Theory And Principles Of Liquid Chromatography Biology Essay

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High performance Liquid chromatography is a method of analysis which is mostly used in pharmaceutical analysis since it is able to carry out analysis without having to vaporize the analyte as in the case of gas chromatography (Braun, 1982). In this experiment, the main aim is to carry out analysis on samples of tablets that were suspected to be counterfeit. The amount of the aspirin and caffeine will be determined in these tablets and compared to the suspected sample of drug.

Theory and Principles of Liquid Chromatography

Chromatography is a technique that has been in use for quite a couple of years as a method of chemical analysis. It was initially used in the separation of coloured mixtures. However, in the modern world, this process has been developed and new techniques that are widely used in the separation and analysis techniques are in use in the modern method (Dolan, Kirkland and Snyder, 2009).

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Chromatographic techniques involves passing a sample mixture that is contained in solvent usually known as mobile phase which can either be a gas or a liquid through a an insoluble matrix or liquid that is stagnant but immiscible with the mobile phase usually known as stationary phase. The separation is based on the rate at which the sample distributes itself through the mobile phase.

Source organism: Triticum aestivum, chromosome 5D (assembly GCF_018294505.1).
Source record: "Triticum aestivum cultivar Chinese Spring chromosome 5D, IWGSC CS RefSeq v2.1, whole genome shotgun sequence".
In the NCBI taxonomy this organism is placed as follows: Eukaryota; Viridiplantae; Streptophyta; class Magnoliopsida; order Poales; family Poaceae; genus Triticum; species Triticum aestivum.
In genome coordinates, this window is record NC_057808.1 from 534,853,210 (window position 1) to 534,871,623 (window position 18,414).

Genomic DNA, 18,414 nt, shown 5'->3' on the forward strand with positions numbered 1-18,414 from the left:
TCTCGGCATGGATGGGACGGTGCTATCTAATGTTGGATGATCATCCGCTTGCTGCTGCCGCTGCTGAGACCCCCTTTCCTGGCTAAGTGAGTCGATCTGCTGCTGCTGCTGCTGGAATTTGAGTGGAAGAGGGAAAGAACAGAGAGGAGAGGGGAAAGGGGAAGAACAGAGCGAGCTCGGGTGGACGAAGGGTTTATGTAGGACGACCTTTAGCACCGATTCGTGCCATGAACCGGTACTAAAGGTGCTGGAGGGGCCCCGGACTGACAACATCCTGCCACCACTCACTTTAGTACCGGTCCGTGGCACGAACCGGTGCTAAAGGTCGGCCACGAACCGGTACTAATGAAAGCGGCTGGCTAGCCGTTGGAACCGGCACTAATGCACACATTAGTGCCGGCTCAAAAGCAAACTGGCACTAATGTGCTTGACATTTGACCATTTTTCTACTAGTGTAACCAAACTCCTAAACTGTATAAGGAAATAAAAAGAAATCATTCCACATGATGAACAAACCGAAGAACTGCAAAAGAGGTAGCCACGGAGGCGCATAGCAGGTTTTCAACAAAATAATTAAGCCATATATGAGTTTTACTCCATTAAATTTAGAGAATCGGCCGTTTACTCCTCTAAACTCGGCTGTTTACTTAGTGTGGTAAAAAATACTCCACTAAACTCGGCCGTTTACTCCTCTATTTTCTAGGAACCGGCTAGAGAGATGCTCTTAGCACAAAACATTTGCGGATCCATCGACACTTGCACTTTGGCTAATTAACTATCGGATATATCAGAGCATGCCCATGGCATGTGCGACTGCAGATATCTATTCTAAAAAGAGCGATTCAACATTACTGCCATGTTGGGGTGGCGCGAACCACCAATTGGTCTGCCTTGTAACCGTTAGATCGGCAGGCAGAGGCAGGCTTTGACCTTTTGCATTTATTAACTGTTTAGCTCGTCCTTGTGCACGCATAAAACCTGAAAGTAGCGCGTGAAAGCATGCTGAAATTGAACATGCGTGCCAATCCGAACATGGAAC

There is various distributions mechanism in which the distribution of a sample may occur (Hill, 2000). Some of the examples include:

Adsorption

Partition

Ion Exchange

Size exclusion

Chromatographic techniques involves a wide range of methods involving simple methods with simple instruments such as paper chromatography to the more complicated and sophisticated instruments such as gas chromatography and high pressure liquid chromatography. Other chromatographic techniques include column chromatography, thin layer chromatography (TLC) among others (Robinson, 1988).

In this experiment high performance liquid chromatography was used. UV detector was used in the detection of the samples being eluted.

HPLC is especially used in the analysis due to its accuracy and precision in the analysis. It is also fast and many samples could be analysed at a record time for comparison.

Experimental procedure

Preparation of standards

The standard solutions of the three relevant solutions were prepared as follows:

0.4829g of aspirin, 0.0801g of caffeine and about 0.0534g phenacetin were measured and put in a beaker. 30ml of methanol was added in each beaker and stirred until they dissolved completely. The solution was then transferred to 50ml flask and the volumes made up to the mark with distilled water.